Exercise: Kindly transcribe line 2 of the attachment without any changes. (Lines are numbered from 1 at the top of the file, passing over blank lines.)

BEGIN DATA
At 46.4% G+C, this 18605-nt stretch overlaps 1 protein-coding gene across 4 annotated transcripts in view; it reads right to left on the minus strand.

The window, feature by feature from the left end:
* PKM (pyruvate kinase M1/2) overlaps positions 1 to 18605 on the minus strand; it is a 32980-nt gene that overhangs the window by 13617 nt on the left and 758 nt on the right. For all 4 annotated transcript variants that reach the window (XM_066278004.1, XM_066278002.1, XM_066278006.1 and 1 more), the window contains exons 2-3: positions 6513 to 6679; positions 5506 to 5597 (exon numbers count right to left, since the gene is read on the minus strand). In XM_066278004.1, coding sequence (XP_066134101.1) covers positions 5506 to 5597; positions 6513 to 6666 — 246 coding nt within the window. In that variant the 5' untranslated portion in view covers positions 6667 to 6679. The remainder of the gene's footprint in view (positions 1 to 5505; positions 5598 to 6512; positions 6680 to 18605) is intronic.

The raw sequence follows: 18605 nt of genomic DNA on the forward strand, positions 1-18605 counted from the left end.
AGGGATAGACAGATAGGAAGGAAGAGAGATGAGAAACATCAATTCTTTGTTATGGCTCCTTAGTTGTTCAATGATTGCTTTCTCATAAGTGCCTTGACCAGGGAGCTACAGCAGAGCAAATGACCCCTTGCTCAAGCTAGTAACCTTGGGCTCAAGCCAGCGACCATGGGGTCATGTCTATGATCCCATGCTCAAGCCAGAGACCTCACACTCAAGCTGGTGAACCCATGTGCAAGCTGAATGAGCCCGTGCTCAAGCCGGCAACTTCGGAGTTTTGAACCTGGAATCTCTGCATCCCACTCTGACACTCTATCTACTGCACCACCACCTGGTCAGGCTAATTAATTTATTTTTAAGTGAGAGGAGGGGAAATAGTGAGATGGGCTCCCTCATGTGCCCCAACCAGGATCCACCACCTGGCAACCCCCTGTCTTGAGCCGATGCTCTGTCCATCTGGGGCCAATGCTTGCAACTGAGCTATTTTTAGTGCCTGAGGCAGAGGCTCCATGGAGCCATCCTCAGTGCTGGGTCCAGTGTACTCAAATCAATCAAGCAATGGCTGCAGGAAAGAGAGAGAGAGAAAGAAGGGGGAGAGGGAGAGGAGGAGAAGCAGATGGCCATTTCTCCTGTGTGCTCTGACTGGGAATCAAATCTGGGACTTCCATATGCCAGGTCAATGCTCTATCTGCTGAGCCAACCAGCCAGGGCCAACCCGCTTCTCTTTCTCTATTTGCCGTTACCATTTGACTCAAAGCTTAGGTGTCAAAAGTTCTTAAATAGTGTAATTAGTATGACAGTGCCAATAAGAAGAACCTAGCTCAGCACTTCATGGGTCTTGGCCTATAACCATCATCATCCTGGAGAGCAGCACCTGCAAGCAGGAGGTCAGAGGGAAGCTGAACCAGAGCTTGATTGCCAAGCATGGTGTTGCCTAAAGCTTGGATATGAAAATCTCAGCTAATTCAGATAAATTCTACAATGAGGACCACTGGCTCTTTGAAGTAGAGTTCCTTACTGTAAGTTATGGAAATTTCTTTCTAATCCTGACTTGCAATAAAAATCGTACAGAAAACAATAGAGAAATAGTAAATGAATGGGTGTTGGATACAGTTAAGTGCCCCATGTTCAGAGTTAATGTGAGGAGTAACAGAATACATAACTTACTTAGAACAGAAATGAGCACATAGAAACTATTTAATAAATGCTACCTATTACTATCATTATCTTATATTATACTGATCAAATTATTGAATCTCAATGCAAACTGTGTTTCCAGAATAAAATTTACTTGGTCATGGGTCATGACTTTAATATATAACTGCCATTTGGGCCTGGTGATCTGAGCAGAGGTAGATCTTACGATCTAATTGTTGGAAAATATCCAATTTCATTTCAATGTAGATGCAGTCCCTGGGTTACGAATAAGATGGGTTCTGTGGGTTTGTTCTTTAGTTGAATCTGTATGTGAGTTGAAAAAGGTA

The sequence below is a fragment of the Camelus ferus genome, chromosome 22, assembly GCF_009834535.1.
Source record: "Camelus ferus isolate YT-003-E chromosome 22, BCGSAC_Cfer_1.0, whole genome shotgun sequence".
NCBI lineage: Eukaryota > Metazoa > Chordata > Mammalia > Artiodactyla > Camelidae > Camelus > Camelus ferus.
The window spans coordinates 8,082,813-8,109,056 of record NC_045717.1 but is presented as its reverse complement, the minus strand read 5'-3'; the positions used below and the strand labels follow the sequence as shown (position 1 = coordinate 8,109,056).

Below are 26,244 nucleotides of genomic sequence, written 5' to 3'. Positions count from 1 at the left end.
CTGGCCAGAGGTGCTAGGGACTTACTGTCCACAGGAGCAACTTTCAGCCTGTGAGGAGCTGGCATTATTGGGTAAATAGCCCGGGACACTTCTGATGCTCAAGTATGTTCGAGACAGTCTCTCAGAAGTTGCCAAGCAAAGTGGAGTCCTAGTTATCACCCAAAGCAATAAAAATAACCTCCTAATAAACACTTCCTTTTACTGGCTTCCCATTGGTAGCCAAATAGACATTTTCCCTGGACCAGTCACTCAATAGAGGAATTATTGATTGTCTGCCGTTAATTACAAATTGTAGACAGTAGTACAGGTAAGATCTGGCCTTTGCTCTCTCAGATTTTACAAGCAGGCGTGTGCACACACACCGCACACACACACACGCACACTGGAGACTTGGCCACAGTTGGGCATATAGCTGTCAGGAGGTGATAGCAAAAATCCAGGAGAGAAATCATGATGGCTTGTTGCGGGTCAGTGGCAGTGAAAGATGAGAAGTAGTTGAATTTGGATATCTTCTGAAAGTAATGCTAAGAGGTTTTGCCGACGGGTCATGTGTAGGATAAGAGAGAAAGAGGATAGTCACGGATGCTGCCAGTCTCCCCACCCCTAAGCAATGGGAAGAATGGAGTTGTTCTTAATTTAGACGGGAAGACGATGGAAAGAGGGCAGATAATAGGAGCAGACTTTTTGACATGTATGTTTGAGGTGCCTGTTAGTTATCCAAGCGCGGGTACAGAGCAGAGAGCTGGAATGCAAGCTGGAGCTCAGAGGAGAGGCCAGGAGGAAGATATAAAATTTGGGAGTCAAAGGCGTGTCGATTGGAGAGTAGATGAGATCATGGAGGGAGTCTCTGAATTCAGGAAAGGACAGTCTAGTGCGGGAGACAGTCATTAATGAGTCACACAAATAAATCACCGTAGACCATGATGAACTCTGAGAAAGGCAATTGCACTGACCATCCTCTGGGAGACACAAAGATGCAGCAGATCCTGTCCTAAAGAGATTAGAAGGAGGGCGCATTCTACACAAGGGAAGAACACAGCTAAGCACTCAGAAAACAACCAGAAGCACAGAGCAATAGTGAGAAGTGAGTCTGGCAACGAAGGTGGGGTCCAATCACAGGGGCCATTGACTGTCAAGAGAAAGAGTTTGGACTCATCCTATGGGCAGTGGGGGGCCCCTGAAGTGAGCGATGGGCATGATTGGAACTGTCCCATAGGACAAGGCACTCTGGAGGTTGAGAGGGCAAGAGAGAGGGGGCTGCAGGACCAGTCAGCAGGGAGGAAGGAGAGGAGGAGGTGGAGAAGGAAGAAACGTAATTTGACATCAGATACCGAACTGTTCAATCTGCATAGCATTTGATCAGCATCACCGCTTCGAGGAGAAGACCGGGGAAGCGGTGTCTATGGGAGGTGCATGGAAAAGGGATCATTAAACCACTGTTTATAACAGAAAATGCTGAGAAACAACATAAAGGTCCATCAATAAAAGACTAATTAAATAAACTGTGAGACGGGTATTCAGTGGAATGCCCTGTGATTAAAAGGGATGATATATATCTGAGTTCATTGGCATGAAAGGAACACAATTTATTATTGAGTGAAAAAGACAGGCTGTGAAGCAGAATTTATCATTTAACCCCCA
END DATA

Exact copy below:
The window, feature by feature from the left end: